The confusion, the sudden sadness and bitterness I feel, doesn’t lift on the way back to Cirezi, and it doesn’t pass until I’ve found a cheery watering hole close to the hotel. It is exactly what my sagging spirits need: music, laughter, brochettes, and bottles of Primus about the size of my forearm. There are dozens of tables and chairs arranged around a gravel courtyard, and a white-tile dancefloor with a disco ball twirling over it. It is hardly six, but a number of parties seem to be deep into their Wednesday-night drinking sessions already. The lighting is dim; I can barely make out the faces around me. The waitresses with their crowded serving trays bustling through the dark like shadows. The music is mellow, Congolese: an easy guitar rhythm, a lilting male voice riding the chords with some lovesick ode. A single couple gets up and sways side to side on the dancefloor. She is a husky girl in a pink tank-top and pink skirt; he, slender, in blue jeans and a shiny red shirt, clutches her like a live preserver. In the background, the clack-clacking of pool balls. Twice the power goes out as I labor through my brochettes. There is genial laughter as the Christmas lights and disco ball again flicker to life over the dancefloor. This is the Congo, after all. There are graver things to worry about on a night when, for now at least, the world is at peace.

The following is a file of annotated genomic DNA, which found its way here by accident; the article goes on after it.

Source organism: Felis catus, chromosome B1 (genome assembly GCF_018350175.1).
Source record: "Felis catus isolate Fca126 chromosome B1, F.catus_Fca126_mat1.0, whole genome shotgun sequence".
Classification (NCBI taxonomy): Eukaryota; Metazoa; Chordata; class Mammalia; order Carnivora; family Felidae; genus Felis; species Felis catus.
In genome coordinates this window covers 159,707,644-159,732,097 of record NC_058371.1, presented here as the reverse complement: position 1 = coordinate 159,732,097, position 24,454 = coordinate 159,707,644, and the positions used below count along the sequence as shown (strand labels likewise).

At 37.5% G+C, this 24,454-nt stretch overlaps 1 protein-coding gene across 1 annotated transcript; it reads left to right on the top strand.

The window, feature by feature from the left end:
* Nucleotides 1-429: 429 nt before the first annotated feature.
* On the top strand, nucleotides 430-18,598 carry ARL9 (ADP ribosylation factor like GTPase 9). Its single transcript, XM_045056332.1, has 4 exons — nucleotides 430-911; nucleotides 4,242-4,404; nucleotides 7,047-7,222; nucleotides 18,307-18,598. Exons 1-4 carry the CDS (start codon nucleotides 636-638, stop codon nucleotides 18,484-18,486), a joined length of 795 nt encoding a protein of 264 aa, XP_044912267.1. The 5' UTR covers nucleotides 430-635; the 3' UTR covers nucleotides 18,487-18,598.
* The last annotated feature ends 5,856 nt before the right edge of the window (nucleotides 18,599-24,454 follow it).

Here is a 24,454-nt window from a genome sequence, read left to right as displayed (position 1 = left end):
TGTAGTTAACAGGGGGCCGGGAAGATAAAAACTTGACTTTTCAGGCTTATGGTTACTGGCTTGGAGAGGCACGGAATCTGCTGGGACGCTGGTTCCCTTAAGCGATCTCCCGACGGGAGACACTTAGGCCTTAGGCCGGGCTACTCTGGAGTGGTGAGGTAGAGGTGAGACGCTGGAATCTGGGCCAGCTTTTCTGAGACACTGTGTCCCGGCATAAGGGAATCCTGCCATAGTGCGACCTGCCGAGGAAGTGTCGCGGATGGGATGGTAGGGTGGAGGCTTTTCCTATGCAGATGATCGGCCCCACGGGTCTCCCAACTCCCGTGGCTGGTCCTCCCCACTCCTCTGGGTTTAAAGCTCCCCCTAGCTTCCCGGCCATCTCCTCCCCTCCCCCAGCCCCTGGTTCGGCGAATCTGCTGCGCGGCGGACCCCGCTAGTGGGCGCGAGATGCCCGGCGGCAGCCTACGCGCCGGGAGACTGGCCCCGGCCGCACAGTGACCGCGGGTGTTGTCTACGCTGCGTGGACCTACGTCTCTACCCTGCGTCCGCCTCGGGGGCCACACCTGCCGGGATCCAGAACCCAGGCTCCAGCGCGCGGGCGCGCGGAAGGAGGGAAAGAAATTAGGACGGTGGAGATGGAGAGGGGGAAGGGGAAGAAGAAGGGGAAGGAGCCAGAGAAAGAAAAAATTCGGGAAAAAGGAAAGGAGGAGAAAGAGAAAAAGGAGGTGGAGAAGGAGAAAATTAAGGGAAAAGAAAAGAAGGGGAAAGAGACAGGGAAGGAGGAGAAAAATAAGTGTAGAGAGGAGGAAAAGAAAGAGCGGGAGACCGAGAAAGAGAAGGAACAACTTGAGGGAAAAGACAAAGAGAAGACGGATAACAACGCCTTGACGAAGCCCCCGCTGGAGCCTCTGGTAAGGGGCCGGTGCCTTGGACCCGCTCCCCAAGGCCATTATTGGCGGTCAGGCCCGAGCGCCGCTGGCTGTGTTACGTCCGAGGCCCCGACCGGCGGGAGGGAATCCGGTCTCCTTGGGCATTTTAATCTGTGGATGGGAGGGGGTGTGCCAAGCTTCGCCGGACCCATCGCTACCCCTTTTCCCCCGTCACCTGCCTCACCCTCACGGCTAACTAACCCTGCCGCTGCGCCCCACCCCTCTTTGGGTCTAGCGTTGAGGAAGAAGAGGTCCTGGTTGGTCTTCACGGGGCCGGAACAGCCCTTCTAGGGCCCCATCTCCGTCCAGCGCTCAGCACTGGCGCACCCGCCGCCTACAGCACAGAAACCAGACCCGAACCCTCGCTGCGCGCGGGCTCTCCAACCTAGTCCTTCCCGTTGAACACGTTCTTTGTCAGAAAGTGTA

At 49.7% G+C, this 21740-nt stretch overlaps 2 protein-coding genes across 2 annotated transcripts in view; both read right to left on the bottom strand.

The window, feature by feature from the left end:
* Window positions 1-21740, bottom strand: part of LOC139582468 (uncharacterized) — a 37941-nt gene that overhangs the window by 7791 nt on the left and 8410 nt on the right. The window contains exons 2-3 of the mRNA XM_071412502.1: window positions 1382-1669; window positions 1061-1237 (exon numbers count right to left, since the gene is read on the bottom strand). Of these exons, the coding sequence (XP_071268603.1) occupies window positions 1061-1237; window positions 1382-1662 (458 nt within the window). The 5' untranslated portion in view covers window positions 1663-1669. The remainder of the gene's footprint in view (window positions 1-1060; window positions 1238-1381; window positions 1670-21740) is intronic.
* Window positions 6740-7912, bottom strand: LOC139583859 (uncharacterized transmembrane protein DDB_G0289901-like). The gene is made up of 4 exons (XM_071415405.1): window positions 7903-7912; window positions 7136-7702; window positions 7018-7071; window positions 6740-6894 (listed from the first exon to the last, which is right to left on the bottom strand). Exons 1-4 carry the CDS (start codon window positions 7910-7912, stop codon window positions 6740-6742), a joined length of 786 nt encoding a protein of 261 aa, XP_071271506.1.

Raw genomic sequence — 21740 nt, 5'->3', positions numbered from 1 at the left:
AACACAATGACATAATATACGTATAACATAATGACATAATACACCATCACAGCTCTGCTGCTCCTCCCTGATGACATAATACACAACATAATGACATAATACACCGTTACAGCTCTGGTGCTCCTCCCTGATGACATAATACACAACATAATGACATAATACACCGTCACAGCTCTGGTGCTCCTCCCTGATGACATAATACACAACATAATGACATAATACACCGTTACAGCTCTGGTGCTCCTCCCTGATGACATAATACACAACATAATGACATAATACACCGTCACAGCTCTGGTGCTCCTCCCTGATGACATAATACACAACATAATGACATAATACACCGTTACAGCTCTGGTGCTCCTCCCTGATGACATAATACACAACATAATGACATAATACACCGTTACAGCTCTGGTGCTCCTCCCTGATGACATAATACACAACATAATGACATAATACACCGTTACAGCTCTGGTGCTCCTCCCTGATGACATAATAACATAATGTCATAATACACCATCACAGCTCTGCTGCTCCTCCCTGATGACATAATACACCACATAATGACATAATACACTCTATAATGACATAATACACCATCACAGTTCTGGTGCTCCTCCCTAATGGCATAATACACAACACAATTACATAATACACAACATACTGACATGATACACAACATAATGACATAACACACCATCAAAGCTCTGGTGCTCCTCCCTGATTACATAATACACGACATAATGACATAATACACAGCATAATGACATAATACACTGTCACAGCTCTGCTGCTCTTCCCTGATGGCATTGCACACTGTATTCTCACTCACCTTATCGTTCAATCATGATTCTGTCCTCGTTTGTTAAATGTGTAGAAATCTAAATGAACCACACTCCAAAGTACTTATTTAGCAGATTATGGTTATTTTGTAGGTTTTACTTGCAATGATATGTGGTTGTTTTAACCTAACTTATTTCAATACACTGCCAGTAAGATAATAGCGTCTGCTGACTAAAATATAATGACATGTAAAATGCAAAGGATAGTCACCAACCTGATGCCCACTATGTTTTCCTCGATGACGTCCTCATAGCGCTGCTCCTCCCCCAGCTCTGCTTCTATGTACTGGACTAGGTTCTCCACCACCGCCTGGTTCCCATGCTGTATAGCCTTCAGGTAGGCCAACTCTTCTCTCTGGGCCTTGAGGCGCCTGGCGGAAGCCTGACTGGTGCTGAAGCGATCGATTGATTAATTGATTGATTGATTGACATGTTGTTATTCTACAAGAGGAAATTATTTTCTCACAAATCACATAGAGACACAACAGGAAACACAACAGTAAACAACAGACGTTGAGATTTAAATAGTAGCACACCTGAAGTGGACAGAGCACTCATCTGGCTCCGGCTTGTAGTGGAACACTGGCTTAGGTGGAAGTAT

An hour later I am on the back of a motorbike, puttering down the Sake road to meet Patrick. He is waiting for me in front of a small, fluorescent-lit bottle shop; outside, on the road’s shoulder, a few plastic tables and chairs are occupied by a boozy crowd. Two groups of men are drinking, conversing in loud tones, their eyes glazed over. Now and then a waitress will come out to get pawed and sweet-talked. Patrick watches all this sullenly; the waitress, it seems, is a former sweetheart. I suggest moving the party to Sun City, but he balks. “At Sun City, there is many violence,” he says. “They like to take the bottles, to fight.” The merry commotions I’d heard night after night through the wall, it seems, were not altogether merry.

We sit on the roadside, drinking lukewarm beers, watching the occasional lorry come barreling down the road. Many truck drivers prefer to travel at night, says Patrick, to avoid the bribes they have to pay during the day. It was something I witnessed that afternoon, when the conductor aboard my matatu hopped out at a light and exchanged a brief greeting with a policewoman. As we drove away, I could see her through the rear window, unfolding the 100-franc notes he had pressed into her palm.

This was nothing – this was Congolese life. You put up with these daily hassles, you kept your head down and you worked and you hoped for the best. Things are looking up, says Patrick. It’s not like it was in 2008, when Nkunda and his troops had threatened the city. Then the general’s Rwandan sponsors turned on him; today he awaits a war-crimes trial that many in the Great Lakes prefer not to see. Who knows what names will be named? Even now, says Patrick, you had the Rwandans poking their noses around near Walikale, looking to exploit the region’s great mineral wealth. He remembers the chaos a decade ago, after the Rwandans had chased out Mobutu and decided, on their way back to Kigali, that the Kivus weren’t such a bad place after all. Suddenly a tiny, mineral-less country was exporting diamonds and gold. “They invent a war when they want to make money,” says Patrick, shaking his head. War and profits are two things these Kivu Congolese know something about.